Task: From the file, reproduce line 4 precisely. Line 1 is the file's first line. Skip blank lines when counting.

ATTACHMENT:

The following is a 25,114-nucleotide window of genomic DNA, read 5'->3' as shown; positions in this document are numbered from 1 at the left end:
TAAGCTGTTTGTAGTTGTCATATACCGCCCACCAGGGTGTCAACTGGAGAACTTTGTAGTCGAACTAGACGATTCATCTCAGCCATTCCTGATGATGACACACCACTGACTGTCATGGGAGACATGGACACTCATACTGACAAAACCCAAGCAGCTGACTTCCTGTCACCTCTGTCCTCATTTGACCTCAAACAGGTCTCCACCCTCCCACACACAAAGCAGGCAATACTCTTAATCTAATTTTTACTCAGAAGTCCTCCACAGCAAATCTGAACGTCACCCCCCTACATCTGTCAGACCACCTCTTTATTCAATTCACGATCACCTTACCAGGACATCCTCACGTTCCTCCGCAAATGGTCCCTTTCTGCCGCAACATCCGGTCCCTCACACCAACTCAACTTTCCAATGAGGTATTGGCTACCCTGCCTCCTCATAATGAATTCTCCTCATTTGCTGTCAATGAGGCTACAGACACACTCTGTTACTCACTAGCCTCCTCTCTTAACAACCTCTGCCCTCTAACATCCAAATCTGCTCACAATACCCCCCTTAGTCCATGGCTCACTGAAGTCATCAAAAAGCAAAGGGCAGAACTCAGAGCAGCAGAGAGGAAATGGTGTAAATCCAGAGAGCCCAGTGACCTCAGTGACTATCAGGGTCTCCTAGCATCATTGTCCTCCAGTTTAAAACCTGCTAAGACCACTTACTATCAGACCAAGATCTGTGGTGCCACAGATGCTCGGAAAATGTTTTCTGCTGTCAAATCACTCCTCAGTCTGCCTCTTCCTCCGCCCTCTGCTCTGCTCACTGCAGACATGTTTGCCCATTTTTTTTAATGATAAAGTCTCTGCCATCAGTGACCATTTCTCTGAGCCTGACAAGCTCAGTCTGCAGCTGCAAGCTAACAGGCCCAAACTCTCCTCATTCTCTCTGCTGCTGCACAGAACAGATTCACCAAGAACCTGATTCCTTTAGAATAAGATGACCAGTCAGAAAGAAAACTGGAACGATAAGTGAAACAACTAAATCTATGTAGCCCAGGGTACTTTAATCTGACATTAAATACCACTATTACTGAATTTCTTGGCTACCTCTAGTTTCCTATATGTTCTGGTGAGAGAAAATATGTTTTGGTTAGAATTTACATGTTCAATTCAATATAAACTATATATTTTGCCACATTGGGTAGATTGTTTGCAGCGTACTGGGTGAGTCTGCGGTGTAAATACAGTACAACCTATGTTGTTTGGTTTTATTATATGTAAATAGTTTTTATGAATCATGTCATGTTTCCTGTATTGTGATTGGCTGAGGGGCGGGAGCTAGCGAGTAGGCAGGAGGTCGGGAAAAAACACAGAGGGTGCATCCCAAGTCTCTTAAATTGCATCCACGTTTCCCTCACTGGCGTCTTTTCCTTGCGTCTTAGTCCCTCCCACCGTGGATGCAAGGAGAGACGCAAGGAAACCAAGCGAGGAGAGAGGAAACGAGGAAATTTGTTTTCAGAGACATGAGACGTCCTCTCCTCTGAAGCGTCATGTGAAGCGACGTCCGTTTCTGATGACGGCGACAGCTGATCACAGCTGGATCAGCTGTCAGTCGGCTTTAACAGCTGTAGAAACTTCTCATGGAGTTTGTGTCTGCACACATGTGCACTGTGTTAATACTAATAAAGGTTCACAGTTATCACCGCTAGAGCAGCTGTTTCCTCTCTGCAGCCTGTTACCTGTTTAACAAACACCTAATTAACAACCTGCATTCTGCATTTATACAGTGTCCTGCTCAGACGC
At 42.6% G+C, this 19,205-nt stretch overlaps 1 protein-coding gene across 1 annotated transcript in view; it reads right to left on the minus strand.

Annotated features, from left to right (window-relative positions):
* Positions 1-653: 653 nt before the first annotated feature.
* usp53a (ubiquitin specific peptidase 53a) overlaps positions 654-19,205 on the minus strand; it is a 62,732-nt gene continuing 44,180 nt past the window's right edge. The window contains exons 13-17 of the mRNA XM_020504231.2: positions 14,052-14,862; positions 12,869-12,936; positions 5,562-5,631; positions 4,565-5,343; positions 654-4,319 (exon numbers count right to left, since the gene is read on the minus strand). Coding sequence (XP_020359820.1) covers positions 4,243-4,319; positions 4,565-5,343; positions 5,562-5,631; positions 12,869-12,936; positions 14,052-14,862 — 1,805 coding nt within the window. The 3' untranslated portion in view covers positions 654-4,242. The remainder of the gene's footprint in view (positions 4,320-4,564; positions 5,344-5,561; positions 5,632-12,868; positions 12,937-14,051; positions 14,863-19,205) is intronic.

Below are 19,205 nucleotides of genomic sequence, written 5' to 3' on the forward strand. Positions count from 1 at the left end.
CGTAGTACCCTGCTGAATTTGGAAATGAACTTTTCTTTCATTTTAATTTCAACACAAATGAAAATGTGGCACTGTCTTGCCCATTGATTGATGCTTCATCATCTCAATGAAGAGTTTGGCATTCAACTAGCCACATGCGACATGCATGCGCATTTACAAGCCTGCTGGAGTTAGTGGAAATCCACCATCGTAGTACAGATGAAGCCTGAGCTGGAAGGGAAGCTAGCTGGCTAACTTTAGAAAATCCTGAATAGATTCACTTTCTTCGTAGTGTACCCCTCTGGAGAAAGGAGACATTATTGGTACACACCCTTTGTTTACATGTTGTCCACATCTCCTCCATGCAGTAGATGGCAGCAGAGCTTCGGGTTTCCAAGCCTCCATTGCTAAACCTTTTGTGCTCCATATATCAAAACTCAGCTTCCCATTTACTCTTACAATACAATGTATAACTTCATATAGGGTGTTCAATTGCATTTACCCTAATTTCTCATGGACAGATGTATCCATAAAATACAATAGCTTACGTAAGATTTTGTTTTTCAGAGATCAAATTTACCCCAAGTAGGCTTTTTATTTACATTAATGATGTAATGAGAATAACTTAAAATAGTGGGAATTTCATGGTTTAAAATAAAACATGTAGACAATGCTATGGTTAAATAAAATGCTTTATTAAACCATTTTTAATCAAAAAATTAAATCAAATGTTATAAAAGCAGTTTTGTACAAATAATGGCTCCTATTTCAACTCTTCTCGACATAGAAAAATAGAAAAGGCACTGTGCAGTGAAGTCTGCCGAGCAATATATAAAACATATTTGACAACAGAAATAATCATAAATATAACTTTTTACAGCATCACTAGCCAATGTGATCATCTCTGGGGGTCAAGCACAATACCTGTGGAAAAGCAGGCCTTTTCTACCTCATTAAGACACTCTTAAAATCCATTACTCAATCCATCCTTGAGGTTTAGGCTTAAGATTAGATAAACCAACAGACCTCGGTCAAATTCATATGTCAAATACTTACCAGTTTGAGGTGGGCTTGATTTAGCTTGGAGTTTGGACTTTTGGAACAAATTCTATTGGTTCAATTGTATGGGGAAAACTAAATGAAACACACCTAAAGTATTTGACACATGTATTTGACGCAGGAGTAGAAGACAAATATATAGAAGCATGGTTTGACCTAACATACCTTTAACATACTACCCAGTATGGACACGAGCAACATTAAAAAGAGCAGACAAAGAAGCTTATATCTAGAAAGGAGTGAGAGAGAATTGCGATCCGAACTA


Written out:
Annotated features, from left to right (window-relative positions):